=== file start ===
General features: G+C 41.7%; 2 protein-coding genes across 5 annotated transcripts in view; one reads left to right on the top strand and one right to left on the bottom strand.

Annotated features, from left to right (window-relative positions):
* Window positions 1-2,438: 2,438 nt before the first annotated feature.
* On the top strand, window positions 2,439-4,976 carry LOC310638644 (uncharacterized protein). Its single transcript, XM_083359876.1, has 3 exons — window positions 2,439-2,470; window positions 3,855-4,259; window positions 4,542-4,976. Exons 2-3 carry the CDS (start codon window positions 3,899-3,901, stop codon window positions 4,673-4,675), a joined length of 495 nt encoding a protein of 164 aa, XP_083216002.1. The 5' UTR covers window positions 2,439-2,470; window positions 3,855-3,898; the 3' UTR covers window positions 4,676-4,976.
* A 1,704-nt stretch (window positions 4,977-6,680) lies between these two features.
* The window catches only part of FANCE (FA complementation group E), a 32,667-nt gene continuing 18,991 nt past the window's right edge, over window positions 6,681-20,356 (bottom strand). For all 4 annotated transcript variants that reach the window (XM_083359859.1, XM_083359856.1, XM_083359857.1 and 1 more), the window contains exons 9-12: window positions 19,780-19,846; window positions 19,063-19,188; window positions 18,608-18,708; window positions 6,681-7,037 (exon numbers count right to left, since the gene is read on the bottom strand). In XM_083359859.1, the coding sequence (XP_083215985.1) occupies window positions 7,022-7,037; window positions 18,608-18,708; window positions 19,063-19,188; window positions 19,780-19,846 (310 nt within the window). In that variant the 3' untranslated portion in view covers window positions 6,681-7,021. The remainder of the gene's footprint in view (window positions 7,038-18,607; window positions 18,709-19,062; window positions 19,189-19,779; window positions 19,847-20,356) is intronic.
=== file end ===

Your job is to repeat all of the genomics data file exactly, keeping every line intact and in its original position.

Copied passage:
General features: G+C 41.7%; 2 protein-coding genes across 5 annotated transcripts in view; one reads left to right on the top strand and one right to left on the bottom strand.

Annotated features, from left to right (window-relative positions):
* Window positions 1-2,438: 2,438 nt before the first annotated feature.
* On the top strand, window positions 2,439-4,976 carry LOC310638644 (uncharacterized protein). Its single transcript, XM_083359876.1, has 3 exons — window positions 2,439-2,470; window positions 3,855-4,259; window positions 4,542-4,976. Exons 2-3 carry the CDS (start codon window positions 3,899-3,901, stop codon window positions 4,673-4,675), a joined length of 495 nt encoding a protein of 164 aa, XP_083216002.1. The 5' UTR covers window positions 2,439-2,470; window positions 3,855-3,898; the 3' UTR covers window positions 4,676-4,976.
* A 1,704-nt stretch (window positions 4,977-6,680) lies between these two features.
* The window catches only part of FANCE (FA complementation group E), a 32,667-nt gene continuing 18,991 nt past the window's right edge, over window positions 6,681-20,356 (bottom strand). For all 4 annotated transcript variants that reach the window (XM_083359859.1, XM_083359856.1, XM_083359857.1 and 1 more), the window contains exons 9-12: window positions 19,780-19,846; window positions 19,063-19,188; window positions 18,608-18,708; window positions 6,681-7,037 (exon numbers count right to left, since the gene is read on the bottom strand). In XM_083359859.1, the coding sequence (XP_083215985.1) occupies window positions 7,022-7,037; window positions 18,608-18,708; window positions 19,063-19,188; window positions 19,780-19,846 (310 nt within the window). In that variant the 3' untranslated portion in view covers window positions 6,681-7,021. The remainder of the gene's footprint in view (window positions 7,038-18,607; window positions 18,709-19,062; window positions 19,189-19,779; window positions 19,847-20,356) is intronic.